Why It’s Too Soon to Recommend Intermittent Fasting to Treat Type 2 Diabetes
One of the reasons intermittent fasting is so controversial is that there are limited large-scale human studies that prove it’s safe and effective in humans long term, says Robert Gabbay, MD, PhD, chief medical officer at Joslin Diabetes Center at Harvard Medical School in Boston.
One such study, published in July 2018 in the Journal of the American Medical Association, found that intermittent fasting was no better at improving type 2 diabetes participants’ blood sugar levels than regular caloric restriction after one year. Previous studies on mice suggest intermittent fasting may improve memory, reduce disease risk, and aid with weight loss, according to an article published in June 2013 in the journal CMAJ, but, as Dr. Gabbay points out, “That doesn’t always translate to people.”
Yet Gabbay says preliminary human studies with positive results, like this week’s in BMJ Case Reports, suggest the diet is worthy of further study in a larger population over a longer period of time. For now, he cautions people with diabetes, especially those on insulin and sulfonylureas to lower their blood sugar, against trying intermittent fasting before speaking with their healthcare provider.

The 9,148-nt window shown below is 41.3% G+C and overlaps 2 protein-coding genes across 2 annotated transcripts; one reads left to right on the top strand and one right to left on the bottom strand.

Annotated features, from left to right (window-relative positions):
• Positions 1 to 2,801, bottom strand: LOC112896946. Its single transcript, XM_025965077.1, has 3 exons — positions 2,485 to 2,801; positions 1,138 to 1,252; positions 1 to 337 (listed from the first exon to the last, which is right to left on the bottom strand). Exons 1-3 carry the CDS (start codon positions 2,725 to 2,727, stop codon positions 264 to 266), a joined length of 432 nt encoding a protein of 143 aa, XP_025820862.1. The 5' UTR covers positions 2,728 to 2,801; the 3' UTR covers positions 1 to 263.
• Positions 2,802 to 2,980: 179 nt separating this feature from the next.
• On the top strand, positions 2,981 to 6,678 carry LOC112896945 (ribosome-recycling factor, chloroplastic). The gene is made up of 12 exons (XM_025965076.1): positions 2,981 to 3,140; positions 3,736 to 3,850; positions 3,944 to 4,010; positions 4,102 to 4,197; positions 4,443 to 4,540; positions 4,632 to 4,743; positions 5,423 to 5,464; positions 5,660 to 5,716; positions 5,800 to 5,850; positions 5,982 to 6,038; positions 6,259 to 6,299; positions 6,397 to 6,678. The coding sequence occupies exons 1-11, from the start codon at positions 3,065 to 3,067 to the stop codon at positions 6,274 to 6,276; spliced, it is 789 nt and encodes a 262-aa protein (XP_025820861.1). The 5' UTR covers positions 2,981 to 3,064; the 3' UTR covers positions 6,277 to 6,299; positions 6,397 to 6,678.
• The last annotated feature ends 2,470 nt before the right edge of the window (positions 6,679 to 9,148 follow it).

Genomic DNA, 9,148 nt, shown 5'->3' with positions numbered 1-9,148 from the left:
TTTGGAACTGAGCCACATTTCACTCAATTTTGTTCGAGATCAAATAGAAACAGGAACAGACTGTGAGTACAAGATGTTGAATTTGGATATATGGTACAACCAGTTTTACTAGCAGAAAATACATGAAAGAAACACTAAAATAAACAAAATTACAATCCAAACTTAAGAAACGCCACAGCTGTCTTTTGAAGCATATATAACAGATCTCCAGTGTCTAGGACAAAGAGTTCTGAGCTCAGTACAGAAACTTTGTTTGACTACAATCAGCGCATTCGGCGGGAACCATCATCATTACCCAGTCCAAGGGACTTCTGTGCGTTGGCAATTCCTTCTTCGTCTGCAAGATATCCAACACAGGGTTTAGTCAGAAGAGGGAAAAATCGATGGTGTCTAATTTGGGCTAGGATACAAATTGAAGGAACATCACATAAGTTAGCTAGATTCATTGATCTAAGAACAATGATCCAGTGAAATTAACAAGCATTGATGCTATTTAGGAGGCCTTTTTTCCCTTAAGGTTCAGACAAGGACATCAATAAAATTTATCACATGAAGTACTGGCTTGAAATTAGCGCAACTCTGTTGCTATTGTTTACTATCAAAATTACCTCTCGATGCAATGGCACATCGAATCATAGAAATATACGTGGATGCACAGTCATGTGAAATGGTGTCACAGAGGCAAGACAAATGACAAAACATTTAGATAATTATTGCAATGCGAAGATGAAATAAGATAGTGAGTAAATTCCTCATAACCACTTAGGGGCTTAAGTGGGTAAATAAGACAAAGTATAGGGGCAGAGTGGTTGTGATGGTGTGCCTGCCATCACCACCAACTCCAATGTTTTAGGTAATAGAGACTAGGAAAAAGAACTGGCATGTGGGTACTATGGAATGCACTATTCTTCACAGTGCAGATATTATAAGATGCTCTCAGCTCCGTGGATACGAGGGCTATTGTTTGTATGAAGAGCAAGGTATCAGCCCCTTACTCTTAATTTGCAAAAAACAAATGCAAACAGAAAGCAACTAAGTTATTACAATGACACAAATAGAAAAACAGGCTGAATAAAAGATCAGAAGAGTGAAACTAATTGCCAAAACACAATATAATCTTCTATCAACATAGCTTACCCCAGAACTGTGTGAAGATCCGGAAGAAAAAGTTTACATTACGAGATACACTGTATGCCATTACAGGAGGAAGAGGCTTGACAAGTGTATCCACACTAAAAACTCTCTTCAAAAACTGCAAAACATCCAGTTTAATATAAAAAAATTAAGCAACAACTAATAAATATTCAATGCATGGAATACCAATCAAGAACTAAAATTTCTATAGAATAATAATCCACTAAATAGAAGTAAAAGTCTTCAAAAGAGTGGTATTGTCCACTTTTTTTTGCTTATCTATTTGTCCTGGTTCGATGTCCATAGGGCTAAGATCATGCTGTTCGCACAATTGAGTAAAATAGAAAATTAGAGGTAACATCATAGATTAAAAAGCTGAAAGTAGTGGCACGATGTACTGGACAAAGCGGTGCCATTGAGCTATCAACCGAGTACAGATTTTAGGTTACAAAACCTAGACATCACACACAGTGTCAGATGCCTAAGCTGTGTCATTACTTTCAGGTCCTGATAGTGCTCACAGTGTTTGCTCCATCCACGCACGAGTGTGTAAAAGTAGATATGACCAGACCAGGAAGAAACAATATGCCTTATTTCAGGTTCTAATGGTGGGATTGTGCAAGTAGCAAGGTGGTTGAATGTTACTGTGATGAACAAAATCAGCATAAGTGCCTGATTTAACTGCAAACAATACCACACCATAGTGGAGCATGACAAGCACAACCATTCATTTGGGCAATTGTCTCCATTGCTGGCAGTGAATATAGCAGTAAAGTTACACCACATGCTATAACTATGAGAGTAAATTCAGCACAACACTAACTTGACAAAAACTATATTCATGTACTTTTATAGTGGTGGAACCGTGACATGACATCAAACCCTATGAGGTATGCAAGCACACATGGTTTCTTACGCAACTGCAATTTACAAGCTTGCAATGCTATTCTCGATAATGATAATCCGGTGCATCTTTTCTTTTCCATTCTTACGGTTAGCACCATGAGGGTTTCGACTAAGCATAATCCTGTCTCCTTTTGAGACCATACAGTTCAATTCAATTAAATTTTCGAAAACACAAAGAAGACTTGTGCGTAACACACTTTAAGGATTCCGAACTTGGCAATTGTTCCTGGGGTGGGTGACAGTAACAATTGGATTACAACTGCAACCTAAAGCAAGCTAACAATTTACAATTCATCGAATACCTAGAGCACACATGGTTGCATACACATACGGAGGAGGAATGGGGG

Fung agrees, saying medical supervision is key when fasting and managing diabetes. “If you’re on medication, you have to talk to your doctor because they’re the ones who are going to guide you. We were the ones who guided these patients,” Fung says.
A Look Ahead at Possible Intermittent Fasting Research
Because of the small size of the current study and the potential health risks of intermittent fasting (high and low blood sugar, among them), Gabbay says it’s too soon to officially recommend intermittent fasting for diabetes treatment. He is also skeptical about the sustainability of intermittent fasting.